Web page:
Although he completed a graphic design course in high school, which involved taking pictures and developing film, there was still nothing calling him to photography.

Elson occupied himself working random jobs. While making, “enough money to go clubbing,” he still couldn’t find anything specific for what he wanted to do with his life.

While searching for answers, Elson noticed his friends engaging in various “artistic venues.” Some sketched and painted while others played instruments. Unfortunately for Elson, he could not do any of these activities.

He did, however, have a friend that was taking the photojournalism course at SAIT.

Lighting plays a key role in Elson’s photography. The spotlight emphasizes the features of the face shadowing a classic glam shot. Photo courtesy of Nathan Elson.

“He was the first guy I knew that got into photography. Seeing his photos kind of opened up a door to me to say: ‘Hey, this might be something that I could be interested in.’ I liked what he was doing, I liked what he was creating, and it seemed like something that I could do.”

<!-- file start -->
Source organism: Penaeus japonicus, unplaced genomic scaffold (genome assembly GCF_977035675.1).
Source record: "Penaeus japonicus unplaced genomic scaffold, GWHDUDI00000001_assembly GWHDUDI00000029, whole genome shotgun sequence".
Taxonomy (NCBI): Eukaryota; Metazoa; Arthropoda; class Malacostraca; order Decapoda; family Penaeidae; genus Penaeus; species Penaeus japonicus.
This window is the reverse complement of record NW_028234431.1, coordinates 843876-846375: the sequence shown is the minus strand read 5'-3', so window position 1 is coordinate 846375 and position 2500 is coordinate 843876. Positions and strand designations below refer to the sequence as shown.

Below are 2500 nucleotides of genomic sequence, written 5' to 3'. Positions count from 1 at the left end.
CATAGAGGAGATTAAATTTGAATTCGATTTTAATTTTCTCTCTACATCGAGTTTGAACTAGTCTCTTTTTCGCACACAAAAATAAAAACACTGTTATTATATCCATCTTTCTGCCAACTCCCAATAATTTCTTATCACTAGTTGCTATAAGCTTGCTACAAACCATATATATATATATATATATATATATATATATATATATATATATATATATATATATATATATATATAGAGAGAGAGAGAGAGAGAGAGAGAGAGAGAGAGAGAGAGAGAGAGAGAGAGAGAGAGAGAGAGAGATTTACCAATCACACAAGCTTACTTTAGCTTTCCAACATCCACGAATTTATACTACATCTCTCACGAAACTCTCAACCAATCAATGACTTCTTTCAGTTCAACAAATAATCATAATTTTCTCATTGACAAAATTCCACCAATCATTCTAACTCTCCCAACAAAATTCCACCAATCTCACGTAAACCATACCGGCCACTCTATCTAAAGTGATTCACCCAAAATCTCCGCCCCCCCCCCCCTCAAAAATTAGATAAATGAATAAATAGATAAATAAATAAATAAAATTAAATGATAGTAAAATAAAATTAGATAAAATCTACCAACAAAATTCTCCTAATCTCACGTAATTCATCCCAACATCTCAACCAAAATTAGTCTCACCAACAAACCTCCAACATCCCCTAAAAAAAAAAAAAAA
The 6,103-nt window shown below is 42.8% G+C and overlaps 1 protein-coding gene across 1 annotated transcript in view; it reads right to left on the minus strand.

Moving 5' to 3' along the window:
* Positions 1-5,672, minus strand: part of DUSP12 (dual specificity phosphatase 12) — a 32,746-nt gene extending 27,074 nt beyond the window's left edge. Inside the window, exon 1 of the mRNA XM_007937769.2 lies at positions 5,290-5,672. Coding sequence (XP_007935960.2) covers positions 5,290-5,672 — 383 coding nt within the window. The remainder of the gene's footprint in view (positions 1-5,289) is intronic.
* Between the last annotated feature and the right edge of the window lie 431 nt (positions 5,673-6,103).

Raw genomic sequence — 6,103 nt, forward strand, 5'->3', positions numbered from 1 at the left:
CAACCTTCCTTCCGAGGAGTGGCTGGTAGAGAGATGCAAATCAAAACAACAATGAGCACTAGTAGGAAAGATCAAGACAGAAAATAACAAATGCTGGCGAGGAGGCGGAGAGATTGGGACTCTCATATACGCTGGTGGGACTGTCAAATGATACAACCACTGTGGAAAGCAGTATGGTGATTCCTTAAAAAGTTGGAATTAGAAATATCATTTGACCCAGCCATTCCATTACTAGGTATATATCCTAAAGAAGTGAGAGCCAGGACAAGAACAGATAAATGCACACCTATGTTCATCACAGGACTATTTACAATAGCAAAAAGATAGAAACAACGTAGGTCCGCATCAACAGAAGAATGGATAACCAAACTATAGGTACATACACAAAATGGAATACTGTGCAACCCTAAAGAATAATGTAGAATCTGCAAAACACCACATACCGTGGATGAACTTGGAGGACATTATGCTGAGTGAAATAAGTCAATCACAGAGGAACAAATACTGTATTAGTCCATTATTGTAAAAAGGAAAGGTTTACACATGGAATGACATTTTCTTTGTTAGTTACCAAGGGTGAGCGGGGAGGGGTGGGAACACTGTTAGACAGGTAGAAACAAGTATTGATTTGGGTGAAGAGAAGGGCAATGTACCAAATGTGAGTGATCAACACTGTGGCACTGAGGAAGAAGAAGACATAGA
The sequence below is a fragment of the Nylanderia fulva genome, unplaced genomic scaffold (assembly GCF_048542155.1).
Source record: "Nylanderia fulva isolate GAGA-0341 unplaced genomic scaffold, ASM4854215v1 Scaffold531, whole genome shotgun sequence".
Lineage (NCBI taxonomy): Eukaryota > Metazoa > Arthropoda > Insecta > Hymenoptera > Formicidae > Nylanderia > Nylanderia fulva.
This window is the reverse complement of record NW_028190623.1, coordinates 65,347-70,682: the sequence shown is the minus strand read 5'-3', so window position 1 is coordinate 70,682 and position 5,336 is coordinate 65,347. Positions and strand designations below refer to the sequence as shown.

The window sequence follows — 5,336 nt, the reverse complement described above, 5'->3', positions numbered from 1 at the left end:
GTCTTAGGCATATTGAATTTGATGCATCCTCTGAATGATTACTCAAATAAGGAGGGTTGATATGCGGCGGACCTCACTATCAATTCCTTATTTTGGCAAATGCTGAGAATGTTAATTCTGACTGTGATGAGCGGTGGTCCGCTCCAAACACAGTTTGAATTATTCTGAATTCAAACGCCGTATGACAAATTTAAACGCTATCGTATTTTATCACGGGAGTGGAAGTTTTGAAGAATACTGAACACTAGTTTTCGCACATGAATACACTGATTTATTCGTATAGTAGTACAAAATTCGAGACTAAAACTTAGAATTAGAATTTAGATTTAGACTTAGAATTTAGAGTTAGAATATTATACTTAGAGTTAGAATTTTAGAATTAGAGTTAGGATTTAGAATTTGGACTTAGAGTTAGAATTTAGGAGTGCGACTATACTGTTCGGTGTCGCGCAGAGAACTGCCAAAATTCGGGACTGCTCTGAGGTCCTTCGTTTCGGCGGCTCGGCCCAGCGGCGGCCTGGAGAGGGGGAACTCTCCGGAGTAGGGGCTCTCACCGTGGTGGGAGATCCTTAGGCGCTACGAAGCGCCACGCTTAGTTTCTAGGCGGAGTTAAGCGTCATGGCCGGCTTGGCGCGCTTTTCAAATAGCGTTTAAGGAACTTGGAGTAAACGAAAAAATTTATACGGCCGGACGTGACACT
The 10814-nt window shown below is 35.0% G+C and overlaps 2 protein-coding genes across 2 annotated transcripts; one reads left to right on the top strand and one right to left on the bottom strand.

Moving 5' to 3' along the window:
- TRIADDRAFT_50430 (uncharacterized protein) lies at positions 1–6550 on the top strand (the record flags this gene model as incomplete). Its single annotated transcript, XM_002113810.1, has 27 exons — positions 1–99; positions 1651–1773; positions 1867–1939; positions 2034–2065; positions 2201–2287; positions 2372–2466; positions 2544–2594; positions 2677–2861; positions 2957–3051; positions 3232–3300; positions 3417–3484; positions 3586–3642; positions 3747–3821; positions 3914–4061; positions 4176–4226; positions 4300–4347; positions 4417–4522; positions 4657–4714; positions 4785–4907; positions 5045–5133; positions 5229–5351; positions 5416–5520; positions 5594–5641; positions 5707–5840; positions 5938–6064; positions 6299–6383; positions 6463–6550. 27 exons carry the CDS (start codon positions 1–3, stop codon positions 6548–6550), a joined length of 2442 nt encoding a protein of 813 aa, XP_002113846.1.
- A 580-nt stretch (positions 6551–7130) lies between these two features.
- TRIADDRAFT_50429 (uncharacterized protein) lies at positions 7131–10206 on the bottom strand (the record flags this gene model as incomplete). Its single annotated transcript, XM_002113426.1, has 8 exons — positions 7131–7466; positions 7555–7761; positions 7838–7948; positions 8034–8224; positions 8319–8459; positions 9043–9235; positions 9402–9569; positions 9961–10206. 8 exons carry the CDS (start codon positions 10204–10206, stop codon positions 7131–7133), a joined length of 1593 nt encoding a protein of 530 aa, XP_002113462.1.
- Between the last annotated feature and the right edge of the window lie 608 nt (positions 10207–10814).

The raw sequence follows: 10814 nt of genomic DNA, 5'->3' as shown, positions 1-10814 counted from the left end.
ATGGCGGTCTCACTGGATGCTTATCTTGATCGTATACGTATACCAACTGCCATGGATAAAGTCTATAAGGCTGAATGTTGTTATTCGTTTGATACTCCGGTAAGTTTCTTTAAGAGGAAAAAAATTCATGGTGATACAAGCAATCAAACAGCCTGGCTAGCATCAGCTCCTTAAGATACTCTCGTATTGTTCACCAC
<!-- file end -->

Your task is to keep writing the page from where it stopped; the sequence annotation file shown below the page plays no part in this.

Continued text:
This prompted Elson to buy his first camera when he was 23. Photography would be a hobby for Elson to help fill his time.

Elson brought his hobby with him to university where he took arts and science courses for a year. One of those courses was a black and white darkroom course. He says it was fun learning the process of creating images on film and learning how to bring them to life later in the dark room. Although it peaked his interest into photography, he remained skeptical about making it a job.

“I didn’t know if it would be a career at that point. I just knew that it was something I wanted to explore.”

Elson knew there were people who made livings and careers being photographers, but he didn’t know what that would look like for him. Eventually, he did see photography as a little direction in his life.